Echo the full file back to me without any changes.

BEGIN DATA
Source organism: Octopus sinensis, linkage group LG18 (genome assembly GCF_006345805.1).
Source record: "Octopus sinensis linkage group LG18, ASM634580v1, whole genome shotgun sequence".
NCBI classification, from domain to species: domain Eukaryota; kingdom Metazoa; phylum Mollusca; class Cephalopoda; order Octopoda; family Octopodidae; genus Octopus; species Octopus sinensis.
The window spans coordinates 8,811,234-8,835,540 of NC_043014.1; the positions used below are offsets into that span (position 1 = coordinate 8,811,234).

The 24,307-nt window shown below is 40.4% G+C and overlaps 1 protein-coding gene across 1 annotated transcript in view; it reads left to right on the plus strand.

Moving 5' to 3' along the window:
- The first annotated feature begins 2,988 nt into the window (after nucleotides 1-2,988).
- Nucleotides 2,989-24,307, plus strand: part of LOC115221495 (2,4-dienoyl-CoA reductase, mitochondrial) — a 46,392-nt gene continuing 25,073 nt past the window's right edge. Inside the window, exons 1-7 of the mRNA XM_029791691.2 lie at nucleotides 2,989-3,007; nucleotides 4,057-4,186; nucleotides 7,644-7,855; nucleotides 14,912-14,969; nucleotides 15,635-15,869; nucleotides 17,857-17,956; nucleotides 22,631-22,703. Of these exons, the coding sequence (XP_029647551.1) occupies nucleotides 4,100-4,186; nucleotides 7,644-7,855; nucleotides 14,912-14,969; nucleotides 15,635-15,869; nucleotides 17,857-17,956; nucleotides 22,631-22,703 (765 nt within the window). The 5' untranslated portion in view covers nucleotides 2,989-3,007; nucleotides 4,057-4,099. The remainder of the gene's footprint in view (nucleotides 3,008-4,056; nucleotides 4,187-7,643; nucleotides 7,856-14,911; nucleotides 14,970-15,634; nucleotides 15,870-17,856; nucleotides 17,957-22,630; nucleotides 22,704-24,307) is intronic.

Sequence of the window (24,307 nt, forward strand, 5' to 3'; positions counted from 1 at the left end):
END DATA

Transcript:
Source organism: Octopus sinensis, linkage group LG18 (genome assembly GCF_006345805.1).
Source record: "Octopus sinensis linkage group LG18, ASM634580v1, whole genome shotgun sequence".
NCBI classification, from domain to species: domain Eukaryota; kingdom Metazoa; phylum Mollusca; class Cephalopoda; order Octopoda; family Octopodidae; genus Octopus; species Octopus sinensis.
The window spans coordinates 8,811,234-8,835,540 of NC_043014.1; the positions used below are offsets into that span (position 1 = coordinate 8,811,234).

The 24,307-nt window shown below is 40.4% G+C and overlaps 1 protein-coding gene across 1 annotated transcript in view; it reads left to right on the plus strand.

Moving 5' to 3' along the window:
- The first annotated feature begins 2,988 nt into the window (after nucleotides 1-2,988).
- Nucleotides 2,989-24,307, plus strand: part of LOC115221495 (2,4-dienoyl-CoA reductase, mitochondrial) — a 46,392-nt gene continuing 25,073 nt past the window's right edge. Inside the window, exons 1-7 of the mRNA XM_029791691.2 lie at nucleotides 2,989-3,007; nucleotides 4,057-4,186; nucleotides 7,644-7,855; nucleotides 14,912-14,969; nucleotides 15,635-15,869; nucleotides 17,857-17,956; nucleotides 22,631-22,703. Of these exons, the coding sequence (XP_029647551.1) occupies nucleotides 4,100-4,186; nucleotides 7,644-7,855; nucleotides 14,912-14,969; nucleotides 15,635-15,869; nucleotides 17,857-17,956; nucleotides 22,631-22,703 (765 nt within the window). The 5' untranslated portion in view covers nucleotides 2,989-3,007; nucleotides 4,057-4,099. The remainder of the gene's footprint in view (nucleotides 3,008-4,056; nucleotides 4,187-7,643; nucleotides 7,856-14,911; nucleotides 14,970-15,634; nucleotides 15,870-17,856; nucleotides 17,957-22,630; nucleotides 22,704-24,307) is intronic.

Sequence of the window (24,307 nt, forward strand, 5' to 3'; positions counted from 1 at the left end):